43 m high column with on top
- a 9 meter high copper statue of a woman symbolizing the liberation of Latvia from foreign power holding in her out-stretched arms three gilded stars symbolizing the three historic Latvian regions: Latgale, Kurzeme (Courland) and Vidzeme, the modern area of Zemgale used to be part of the ancient region of Kurzeme.
On the lower section of the monument are 12 sculptures and reliefs, depicting Latvian culture and history:
Gray granite statues around the foot of the column
- (front) Latvija / Latvia: The Apotheosis of Latvia, man with sword and shield.
- (back) Važu rāvēji / Chain breakers: three chained men trying to break free from their chains.
- (right) Vaidelotis, a Baltic pagan priest.
- (left) Lāčplēsis, The Bear-slayer.
Red granite statues on the four corners of the base:
- (front right) Tēvzemes sargi / Guards of the Fatherland: an ancient Latvian warrior standing between two kneeling modern soldiers
- (front left) Darbs / Work: a fisherman, a craftsman and a farmer, who stands in the middle holding a scythe decorated with oak leaves and acorns to symbolize strength and manhood
- (back left) Gara darbinieki / Scholars.
- (back right) Ģimene / Family: a mother standing between her two children.
Two travertine reliefs on the base:
- (right) 1905.gads / 1905: reference to the Russian Revolution of 1905.
- (left) Cīņa pret bermontiešiem uz Dzelzs tilta / The Battle against the Bermontians on the Iron Bridge: referring to the decisive battle in Riga in 1919 during the Latvian War of Independence.
Two travertine reliefs flanking the stairs at the back side:
- Latvju strēlnieki / Latvian riflemen.
- Latvju tauta – dziedātāja / Latvian people: the Singers.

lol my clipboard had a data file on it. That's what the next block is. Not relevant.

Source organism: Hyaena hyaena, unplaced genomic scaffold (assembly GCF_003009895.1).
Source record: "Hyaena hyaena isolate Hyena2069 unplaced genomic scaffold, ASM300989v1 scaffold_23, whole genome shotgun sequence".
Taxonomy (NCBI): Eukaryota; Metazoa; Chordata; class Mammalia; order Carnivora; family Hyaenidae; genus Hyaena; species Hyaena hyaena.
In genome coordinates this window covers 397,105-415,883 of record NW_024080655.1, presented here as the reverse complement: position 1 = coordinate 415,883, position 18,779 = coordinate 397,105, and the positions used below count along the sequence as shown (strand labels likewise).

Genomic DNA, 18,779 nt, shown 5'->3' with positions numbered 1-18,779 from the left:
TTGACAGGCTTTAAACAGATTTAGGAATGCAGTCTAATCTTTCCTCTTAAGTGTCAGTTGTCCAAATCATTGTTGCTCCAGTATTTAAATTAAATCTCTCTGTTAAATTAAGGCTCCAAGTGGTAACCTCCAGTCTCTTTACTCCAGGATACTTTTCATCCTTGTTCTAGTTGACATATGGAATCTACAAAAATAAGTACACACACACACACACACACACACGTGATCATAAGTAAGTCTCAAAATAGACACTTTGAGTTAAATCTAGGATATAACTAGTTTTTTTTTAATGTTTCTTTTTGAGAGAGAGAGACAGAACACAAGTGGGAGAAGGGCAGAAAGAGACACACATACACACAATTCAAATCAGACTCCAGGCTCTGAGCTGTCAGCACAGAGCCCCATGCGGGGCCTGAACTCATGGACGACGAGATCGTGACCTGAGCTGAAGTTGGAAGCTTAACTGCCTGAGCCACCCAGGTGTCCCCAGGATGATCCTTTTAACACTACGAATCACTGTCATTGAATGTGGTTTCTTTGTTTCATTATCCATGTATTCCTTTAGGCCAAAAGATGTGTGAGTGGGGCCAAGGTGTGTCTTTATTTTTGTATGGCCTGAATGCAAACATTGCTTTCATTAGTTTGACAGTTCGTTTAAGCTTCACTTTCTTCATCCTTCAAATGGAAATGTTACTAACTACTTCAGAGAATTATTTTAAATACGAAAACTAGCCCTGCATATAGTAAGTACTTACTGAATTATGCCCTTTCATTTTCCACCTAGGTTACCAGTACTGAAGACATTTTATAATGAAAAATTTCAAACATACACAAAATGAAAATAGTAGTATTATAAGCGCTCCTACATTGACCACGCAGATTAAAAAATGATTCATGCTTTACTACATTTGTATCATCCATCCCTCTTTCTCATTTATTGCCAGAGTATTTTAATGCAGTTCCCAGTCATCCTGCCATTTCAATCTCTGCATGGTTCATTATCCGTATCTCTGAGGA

The monument was designed by Kārlis Zale and constructed by Ernests Stalberg. The first stone was laid on 18 November 1931 and it was unveiled precisely four years later.
The saga of Lāčplēsis
The saga of Lāčplēsis – based on existing Latvian folklore – was published by Andrejs Pumpurs in 1888, a time when a new national consciousness was awakening in Latvia. The epic not only reflected this national movement, but also actually helped spur it on. The story, which is set in 13th-century pagan Latvia, about the time of the nation's conquest by the German Crusaders, recounts the exploits of a giant-sized man named Lāčplēsis, who endeavors to defend his homeland from assorted invaders. Lāčplēsis, or the Bear Slayer, is part man, part bear, a factor that accounts for his unusually large, fuzzy ears. Otherwise, a kindly figure, Lāčplēsis goes into action whenever his fellow Latvians are in trouble.
- Kārlis Zāle (Mažeikiai, Lithuania, 1888 - Inčukalns, Latvia, 1942),
Sources & Information
Location (N 56°57'5" - E 24°6'48")
Item Code: lv038; Photograph: 10 July 2013
Of each statue we made photos from various angles and also detail photos of the various texts.
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© Website and photos: René & Peter van der Krogt